Figure 1. An example of a speech event representing a communicative activity type implementing a genre of communicative activity instrumental in the legal communicative domain.

In order to characterize judicial decisions by the Dutch Administrative Court in terms of communicative activity type, we may start from an overview as presented by van Eemeren (2010, 143). This overview represents examples of different types of conventionalized communicative practices that are connected with specific kinds of institutional contexts, such as political and medical contexts. In the example of the legal context (Figure 1), the concrete speech event of the defense pleading at O.J. Simpson’s murder trial is considered to be a representation of a particular communicative activity type: the communicative activity type of legal proceedings. This communicative activity type belongs to the domain of legal communication and makes use of the prototypical genre of adjudication.

Judicial decisions in general belong to the genre of adjudication and can be considered as a subtype of the conventionalized communicative practice of court proceedings. The communicative activity type of judicial decisions, however, should be specified in order to characterize the activity type in a meaningful way. This specification should be made by means of three different convention-determining features. The first feature that determines the conventions of a judicial decision, is the field of law in which a legal dispute is situated: administrative law, private law, punitive law etc. The second feature is the type of court that has the competence to decide at a certain stage of the legal procedure: the court of first instance, the court of appeal or the court of last resort. The third feature that is relevant is the (territorial) jurisdiction under which the judicial decision has come into being and which national or international legislation is applicable.

Figure 2. An example of convention determining features that specify a subtype of the communicative activity type of court proceedings

The ratio of this specification of features is that all three distinctive features are relevant to the analysis of the argumentation in the concrete speech event of a judicial decision; they entail different institutional conventions that are, in combination, pertinent to the concrete speech event: the actual decision. The specification of the conventions that bridge the gap between the specific legal communicative activity type of court proceedings and the concrete speech event of a judicial decision by the administrative section of the Dutch district court is represented in figure 2.

3. Dutch administrative law procedure
The activity type of administrative judicial decisions by the Dutch district court concerns binding decisions by this court in legal disputes between administrative authorities and citizens. Administrative law provides the government with the power to administer, but it also establishes limits on administrative activity. In the Netherlands, when a citizen disagrees with an order or a decision made by an administrative authority, he can object to this order or decision in court. As a general rule a citizen is required to follow a preliminary administrative procedure before they can take his case against an order to court. This procedure allows the citizen to explain why he disagrees with the order, after which the administrative authority considers its order once again and to correct possible mistakes. The General Administrative Law Act (Algemene wet bestuursrecht) applies to both administrative decisions by the administrative authorities and to judicial reviews of these decisions by the district court (administrative law division).[ii] For the activity type of administrative judicial decisions this means that the General Administrative Law Act is pertinent to the institutional goal, the conventions and the format of the procedure preceding the judicial decision as well as the judicial decision itself.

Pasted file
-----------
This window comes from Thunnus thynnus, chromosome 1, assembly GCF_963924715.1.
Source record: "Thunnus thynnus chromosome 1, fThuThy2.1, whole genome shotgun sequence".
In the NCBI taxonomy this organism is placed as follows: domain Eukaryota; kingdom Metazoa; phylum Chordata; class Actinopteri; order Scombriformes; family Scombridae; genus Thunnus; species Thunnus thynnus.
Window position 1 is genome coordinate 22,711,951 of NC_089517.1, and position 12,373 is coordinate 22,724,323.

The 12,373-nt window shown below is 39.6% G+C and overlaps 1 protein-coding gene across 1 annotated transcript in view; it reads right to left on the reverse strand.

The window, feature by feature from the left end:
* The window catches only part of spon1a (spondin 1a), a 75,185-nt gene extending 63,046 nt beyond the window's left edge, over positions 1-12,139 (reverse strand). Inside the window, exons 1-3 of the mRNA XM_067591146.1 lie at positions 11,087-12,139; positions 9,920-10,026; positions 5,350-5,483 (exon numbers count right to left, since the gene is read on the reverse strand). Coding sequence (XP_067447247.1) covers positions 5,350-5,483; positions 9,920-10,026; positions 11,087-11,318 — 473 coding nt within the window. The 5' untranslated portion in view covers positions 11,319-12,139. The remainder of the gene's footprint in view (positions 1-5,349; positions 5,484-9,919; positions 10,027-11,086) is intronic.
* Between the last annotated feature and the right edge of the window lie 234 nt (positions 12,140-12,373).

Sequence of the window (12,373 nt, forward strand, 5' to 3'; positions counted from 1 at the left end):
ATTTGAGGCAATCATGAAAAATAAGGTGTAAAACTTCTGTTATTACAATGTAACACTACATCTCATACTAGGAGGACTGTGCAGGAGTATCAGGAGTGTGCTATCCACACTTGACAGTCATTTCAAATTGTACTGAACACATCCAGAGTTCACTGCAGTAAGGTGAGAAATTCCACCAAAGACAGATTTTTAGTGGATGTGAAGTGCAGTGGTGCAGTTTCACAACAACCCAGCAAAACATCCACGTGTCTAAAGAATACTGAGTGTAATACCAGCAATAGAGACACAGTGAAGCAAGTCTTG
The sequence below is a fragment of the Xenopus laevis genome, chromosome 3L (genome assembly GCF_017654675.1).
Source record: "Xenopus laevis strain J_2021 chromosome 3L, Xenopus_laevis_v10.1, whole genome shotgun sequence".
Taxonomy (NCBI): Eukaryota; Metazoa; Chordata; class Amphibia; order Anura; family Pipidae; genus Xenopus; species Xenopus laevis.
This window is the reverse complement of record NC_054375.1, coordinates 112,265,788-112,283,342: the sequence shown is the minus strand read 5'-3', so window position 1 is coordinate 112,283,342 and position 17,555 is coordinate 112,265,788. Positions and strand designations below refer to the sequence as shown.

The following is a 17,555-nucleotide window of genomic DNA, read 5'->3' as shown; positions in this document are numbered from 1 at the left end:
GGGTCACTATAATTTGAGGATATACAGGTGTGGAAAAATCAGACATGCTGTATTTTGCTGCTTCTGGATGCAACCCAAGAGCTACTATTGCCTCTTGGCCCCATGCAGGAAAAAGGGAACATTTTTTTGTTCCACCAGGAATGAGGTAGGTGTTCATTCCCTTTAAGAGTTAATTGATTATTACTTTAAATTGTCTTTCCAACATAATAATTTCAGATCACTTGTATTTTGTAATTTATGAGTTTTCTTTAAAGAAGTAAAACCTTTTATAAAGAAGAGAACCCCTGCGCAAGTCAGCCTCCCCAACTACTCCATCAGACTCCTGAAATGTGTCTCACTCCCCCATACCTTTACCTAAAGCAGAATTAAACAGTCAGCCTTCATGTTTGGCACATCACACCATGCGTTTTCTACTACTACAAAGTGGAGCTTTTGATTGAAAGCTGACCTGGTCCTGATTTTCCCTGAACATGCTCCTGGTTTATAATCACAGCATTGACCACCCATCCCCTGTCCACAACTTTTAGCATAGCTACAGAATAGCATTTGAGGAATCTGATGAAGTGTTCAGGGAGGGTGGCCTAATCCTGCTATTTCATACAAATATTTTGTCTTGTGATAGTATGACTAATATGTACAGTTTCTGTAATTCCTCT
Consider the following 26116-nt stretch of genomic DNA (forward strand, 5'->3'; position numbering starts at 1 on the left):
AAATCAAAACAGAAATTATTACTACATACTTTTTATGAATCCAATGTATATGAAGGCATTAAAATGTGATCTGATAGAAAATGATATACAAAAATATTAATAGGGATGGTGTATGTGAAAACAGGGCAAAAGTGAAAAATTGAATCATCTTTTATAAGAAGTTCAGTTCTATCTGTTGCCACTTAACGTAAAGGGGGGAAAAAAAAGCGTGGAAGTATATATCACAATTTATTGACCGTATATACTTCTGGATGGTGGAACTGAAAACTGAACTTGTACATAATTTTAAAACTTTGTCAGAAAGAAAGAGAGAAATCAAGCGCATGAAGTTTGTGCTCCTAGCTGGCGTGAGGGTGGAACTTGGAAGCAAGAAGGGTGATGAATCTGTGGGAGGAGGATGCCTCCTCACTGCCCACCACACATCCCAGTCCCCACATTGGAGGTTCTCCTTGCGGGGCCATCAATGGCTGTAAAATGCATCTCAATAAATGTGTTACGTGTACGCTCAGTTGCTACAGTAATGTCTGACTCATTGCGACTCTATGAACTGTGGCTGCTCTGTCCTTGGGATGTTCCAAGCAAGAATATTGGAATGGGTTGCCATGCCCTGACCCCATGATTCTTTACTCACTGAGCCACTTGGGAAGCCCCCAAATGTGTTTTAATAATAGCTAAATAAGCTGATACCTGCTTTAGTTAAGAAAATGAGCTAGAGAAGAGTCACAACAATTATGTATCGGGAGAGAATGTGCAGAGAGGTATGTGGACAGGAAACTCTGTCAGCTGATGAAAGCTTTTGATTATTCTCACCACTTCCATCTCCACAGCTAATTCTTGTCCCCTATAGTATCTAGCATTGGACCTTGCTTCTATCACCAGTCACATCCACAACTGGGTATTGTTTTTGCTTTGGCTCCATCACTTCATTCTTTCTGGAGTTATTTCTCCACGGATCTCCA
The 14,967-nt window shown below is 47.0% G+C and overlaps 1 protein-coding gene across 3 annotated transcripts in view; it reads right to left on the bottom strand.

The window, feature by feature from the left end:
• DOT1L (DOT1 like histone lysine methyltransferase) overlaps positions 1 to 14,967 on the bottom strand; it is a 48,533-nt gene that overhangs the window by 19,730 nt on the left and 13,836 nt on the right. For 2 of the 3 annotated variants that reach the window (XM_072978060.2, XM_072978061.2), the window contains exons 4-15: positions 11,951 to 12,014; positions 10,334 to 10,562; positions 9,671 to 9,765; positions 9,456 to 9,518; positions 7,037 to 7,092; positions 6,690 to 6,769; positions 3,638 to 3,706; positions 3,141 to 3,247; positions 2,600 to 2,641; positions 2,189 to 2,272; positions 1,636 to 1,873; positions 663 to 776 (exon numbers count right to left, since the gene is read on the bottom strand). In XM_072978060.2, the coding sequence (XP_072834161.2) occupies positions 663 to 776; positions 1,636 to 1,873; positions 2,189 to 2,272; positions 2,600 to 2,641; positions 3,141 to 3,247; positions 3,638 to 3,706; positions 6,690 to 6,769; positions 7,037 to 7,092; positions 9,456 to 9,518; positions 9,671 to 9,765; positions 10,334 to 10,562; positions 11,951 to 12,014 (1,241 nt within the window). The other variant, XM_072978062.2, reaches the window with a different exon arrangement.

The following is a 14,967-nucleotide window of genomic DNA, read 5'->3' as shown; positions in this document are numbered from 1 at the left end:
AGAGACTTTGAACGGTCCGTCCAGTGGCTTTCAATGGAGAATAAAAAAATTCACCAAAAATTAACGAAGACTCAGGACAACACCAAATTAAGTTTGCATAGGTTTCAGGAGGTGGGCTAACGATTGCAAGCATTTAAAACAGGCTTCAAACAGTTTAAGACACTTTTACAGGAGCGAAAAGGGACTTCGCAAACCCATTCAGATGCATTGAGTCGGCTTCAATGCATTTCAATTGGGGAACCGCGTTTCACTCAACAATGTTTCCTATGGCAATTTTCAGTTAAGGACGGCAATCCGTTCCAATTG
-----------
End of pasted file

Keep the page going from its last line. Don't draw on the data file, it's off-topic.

Some of the important characteristics of administrative legal procedure may be summarized as follows.[iii] The point of departure of the administrative procedure is the assessment of a decision ex tunc. This means that the judge has to determine whether or not the decision by the administrative authority was legal at the time it was taken. In doing so, the judge does not in principle take new facts into account. However, if the judge does not merely annul the decision, and instead replaces the administrative authority’s order by inserting his own judgment, then the assessment may take new facts into consideration.

The judge must ensure that all aspects of the relevant law are applied. He may supplement the facts himself, if necessary. He should be able to make use of this power in situations where one party to the proceedings appears to be weaker than the other.

There are two important restrictions the judge has to observe with regard to the scope of the dispute he decides upon and to the result of the dispute. Firstly, the judge should not go beyond the subject of the dispute (ultra petita). Secondly, the judge should not put the person in a worse position than he was in when he moved for an appeal (reformatio in peius).

The judge has discretionary power in the area of procedure. Consequently, the judge defines the length of the process, leads the investigation during the trial, and can independently order an expert examination, if necessary. It is also the judge who ends the investigative phase if he considers the information that he has received to be sufficient to come to a decision.

With regard to the accessibility of the administrative procedure, parties to the process can appeal to the judge without many requirements of form. There is no requirement to proceed with the aid of a lawyer; trial representation is not required.